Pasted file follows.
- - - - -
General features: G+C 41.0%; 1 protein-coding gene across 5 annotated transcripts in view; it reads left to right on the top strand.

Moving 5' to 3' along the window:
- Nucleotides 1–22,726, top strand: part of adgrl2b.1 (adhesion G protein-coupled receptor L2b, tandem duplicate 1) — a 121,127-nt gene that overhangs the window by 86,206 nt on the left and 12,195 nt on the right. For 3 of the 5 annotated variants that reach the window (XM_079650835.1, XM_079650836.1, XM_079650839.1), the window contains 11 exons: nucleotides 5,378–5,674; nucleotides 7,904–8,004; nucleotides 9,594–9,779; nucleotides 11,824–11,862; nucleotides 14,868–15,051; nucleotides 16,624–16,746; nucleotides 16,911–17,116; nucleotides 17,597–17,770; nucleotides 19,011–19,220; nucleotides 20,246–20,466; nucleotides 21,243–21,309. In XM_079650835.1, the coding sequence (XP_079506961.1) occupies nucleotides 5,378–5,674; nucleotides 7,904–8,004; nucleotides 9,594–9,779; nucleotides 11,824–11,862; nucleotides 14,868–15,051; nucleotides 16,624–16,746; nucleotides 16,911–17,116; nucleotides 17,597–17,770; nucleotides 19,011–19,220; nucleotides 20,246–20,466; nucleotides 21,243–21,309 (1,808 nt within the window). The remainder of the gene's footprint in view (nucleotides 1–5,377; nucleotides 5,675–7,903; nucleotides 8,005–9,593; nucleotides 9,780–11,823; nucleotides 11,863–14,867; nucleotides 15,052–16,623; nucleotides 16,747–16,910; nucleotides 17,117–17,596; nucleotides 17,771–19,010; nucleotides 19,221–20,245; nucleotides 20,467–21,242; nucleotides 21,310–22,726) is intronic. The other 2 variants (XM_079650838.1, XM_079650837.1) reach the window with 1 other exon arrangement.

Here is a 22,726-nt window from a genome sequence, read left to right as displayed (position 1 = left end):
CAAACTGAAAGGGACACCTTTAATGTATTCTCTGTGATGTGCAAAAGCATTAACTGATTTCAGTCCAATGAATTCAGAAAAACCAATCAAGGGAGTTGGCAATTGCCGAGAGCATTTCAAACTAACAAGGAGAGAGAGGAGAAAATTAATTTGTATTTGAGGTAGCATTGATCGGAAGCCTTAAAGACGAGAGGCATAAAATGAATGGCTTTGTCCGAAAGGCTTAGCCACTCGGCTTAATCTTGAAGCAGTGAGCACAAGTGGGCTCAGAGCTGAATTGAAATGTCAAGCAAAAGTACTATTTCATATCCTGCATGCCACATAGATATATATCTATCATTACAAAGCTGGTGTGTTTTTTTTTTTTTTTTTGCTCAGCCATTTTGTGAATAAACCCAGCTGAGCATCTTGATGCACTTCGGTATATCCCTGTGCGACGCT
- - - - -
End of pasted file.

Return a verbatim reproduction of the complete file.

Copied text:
General features: G+C 41.0%; 1 protein-coding gene across 5 annotated transcripts in view; it reads left to right on the top strand.

Moving 5' to 3' along the window:
- Nucleotides 1–22,726, top strand: part of adgrl2b.1 (adhesion G protein-coupled receptor L2b, tandem duplicate 1) — a 121,127-nt gene that overhangs the window by 86,206 nt on the left and 12,195 nt on the right. For 3 of the 5 annotated variants that reach the window (XM_079650835.1, XM_079650836.1, XM_079650839.1), the window contains 11 exons: nucleotides 5,378–5,674; nucleotides 7,904–8,004; nucleotides 9,594–9,779; nucleotides 11,824–11,862; nucleotides 14,868–15,051; nucleotides 16,624–16,746; nucleotides 16,911–17,116; nucleotides 17,597–17,770; nucleotides 19,011–19,220; nucleotides 20,246–20,466; nucleotides 21,243–21,309. In XM_079650835.1, the coding sequence (XP_079506961.1) occupies nucleotides 5,378–5,674; nucleotides 7,904–8,004; nucleotides 9,594–9,779; nucleotides 11,824–11,862; nucleotides 14,868–15,051; nucleotides 16,624–16,746; nucleotides 16,911–17,116; nucleotides 17,597–17,770; nucleotides 19,011–19,220; nucleotides 20,246–20,466; nucleotides 21,243–21,309 (1,808 nt within the window). The remainder of the gene's footprint in view (nucleotides 1–5,377; nucleotides 5,675–7,903; nucleotides 8,005–9,593; nucleotides 9,780–11,823; nucleotides 11,863–14,867; nucleotides 15,052–16,623; nucleotides 16,747–16,910; nucleotides 17,117–17,596; nucleotides 17,771–19,010; nucleotides 19,221–20,245; nucleotides 20,467–21,242; nucleotides 21,310–22,726) is intronic. The other 2 variants (XM_079650838.1, XM_079650837.1) reach the window with 1 other exon arrangement.

Here is a 22,726-nt window from a genome sequence, read left to right as displayed (position 1 = left end):
CAAACTGAAAGGGACACCTTTAATGTATTCTCTGTGATGTGCAAAAGCATTAACTGATTTCAGTCCAATGAATTCAGAAAAACCAATCAAGGGAGTTGGCAATTGCCGAGAGCATTTCAAACTAACAAGGAGAGAGAGGAGAAAATTAATTTGTATTTGAGGTAGCATTGATCGGAAGCCTTAAAGACGAGAGGCATAAAATGAATGGCTTTGTCCGAAAGGCTTAGCCACTCGGCTTAATCTTGAAGCAGTGAGCACAAGTGGGCTCAGAGCTGAATTGAAATGTCAAGCAAAAGTACTATTTCATATCCTGCATGCCACATAGATATATATCTATCATTACAAAGCTGGTGTGTTTTTTTTTTTTTTTTTGCTCAGCCATTTTGTGAATAAACCCAGCTGAGCATCTTGATGCACTTCGGTATATCCCTGTGCGACGCT